About 4 percent of pet owners have small animals, according to one online survey of 10,000 pet owners by the American Pet Products Association. Of those pet owners, however, only 6% own a rat or mouse, while 4% own a gerbil, 25% a hamster, and 27% a guinea pig. While it’s clear that rodents aren’t as popular as dogs and cats, those who wish to get their first pet rodent can find themselves lost — especially when it comes to narrowing down which rodent is best for them. From the variety of options out there to knowing what to expect — and how to get your new furry friend settled, here’s what you should consider before heading to the pet store.
A variety of options
For those looking to pick out a pet rodent, it’s important to familiarize yourself with the choices available before making an ultimate decision. In addition to the common choice of hamsters, mice, rats, gerbils, and guinea pigs are other options commonly found at the pet store — though each comes with their own considerations. While pet hamsters are great for beginner pet owners, for example, they’re a pet that’s best housed alone, and are well regarded for their nocturnal habits making them a better choice for pet owners who won’t mind their rustling about at nighttime.
On the other hand, gerbils are happier when housed in pairs or small groups — though they may be illegal to own in your state. And, while pet mice can be easy to care for, they can be more nervous than gerbils or hamsters. When it comes to larger rodent options, however, rats often make great pets for those who want to form a strong bond with their pet, and are also known for being social animals. Guinea pigs are another larger choice, and are well known for their more gentle demeanor, making them great for beginner rodent owners. Due to their sizes, rats and guinea pigs can also be easier to handle when compared to mice or hamsters.
While the rodent you choose will likely depend on preference, it’s important to keep your lifestyle in mind as well, especially when considering a more unusual rodent type. Chinchillas, for instance, are another pet rodent option worth mentioning, though these animals come with the added responsibilities of a specialized care routine (such as regular dust baths), making them less ideal for those who want a relatively easy rodent to care for or start out with. This is especially true when looking for the perfect pet rodent for children, as chinchillas tend to be nervous and can be rather difficult to hold.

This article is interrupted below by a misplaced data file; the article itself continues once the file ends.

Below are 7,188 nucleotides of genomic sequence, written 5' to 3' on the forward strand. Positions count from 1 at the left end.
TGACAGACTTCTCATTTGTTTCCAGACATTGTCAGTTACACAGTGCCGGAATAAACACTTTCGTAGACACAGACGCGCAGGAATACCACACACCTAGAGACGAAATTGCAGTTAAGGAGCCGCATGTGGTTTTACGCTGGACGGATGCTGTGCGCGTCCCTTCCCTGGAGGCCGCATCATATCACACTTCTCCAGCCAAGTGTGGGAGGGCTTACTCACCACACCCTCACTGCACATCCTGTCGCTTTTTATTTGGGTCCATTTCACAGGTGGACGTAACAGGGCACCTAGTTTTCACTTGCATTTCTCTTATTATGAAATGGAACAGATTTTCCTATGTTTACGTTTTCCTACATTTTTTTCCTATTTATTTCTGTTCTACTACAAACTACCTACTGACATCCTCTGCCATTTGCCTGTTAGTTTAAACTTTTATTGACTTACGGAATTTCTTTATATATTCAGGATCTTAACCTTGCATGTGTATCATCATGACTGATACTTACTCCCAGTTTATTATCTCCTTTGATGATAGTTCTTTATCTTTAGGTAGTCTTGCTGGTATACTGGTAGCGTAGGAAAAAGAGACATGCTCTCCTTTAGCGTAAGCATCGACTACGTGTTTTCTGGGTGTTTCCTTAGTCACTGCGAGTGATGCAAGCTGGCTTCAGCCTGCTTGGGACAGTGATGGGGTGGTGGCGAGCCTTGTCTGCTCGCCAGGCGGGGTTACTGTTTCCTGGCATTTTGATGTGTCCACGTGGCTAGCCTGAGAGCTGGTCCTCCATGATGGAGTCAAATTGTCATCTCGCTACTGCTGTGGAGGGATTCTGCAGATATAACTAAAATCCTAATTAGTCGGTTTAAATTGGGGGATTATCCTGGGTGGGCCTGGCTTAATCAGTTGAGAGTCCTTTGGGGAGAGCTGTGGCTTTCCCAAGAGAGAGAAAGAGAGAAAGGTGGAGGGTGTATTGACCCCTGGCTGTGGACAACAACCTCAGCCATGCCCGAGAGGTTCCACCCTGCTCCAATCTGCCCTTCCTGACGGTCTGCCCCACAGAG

Readjusting your expectations
When looking into getting a rodent for a pet, it’s essential to realize that they’re very much unlike a cat or a dog. In terms of life expectancy, for instance, rodents tend to live much shorter lives. According to the American Veterinary Medical Association, mice have an average life expectancy of just one to three years, rats an average of two to four, hamsters and gerbils two to three, and guinea pigs five to seven years.
Caring for a rodent also requires certain expectations as well. While they’re famous for being lower maintenance pets vs. dogs and cats, they do require specific care needs. For example, all rodents will need fresh food and water constantly, and their cages should be cleaned regularly. Depending on the rodent you choose, you may also have to consider special dietary needs — guinea pigs and chinchillas, for instance, have special dietary needs, not to mention the fact that their teeth continuously grow, making for additional care considerations.
Getting your rodent settled
Regardless of the rodent you choose, bringing home your new pet is always an exciting event, though the endeavor will require special care when it comes to getting them settled successfully. Ensuring that you have a cage that’s spacious enough is imperative to any rodent’s comfort and health, for instance, and the setup should be ready to go when you bring your new pet home. If you’ve chosen a hamster, ideally, the cage should contain enough floors and surroundings to maintain the rodent’s interest, and the recommended temperature should be at around 70 degrees fahrenheit. After meeting your hamster’s basic needs of food, water, space, and temperature, learning how to get your hamster to like you can seem like a major challenge at first. However, bonding with your new pet doesn’t have to be difficult, and can be done on a daily basis. For example, standing outside of the cage quietly can allow your new hamster to get used to your presence.
Putting the cage in a location that isn’t stressful or full of noise (though in a location that you frequent, such as a bedroom or home office) is another great way to bond, and can further allow your hamster to get used to their surroundings. From there, building up to interactions (such as handling and playing) can be done over time, and should be conducted in a calm manner. Above all, giving any new pet rodent time to adjust is often the best thing you can do to ensure a successful transition. Should you happen to get bitten when first handling your pet rodent, it’s important to take care of the wound, and to watch for signs of infection. In the case of a rat bite, for instance, VerywellHealth notes that signs of heat, pus drainage, redness, and swelling in the hours and days after a bite can indicate signs of infection, and that a doctor should always be consulted following a bite.
Looking into getting a pet rodent for the first time can be an exciting endeavor, though it’s important to realize that there are plenty of considerations involved. From the level of care involved to the range of options, taking your expectations into consideration and knowing how to get your new pet settled can help in owning a rodent successfully.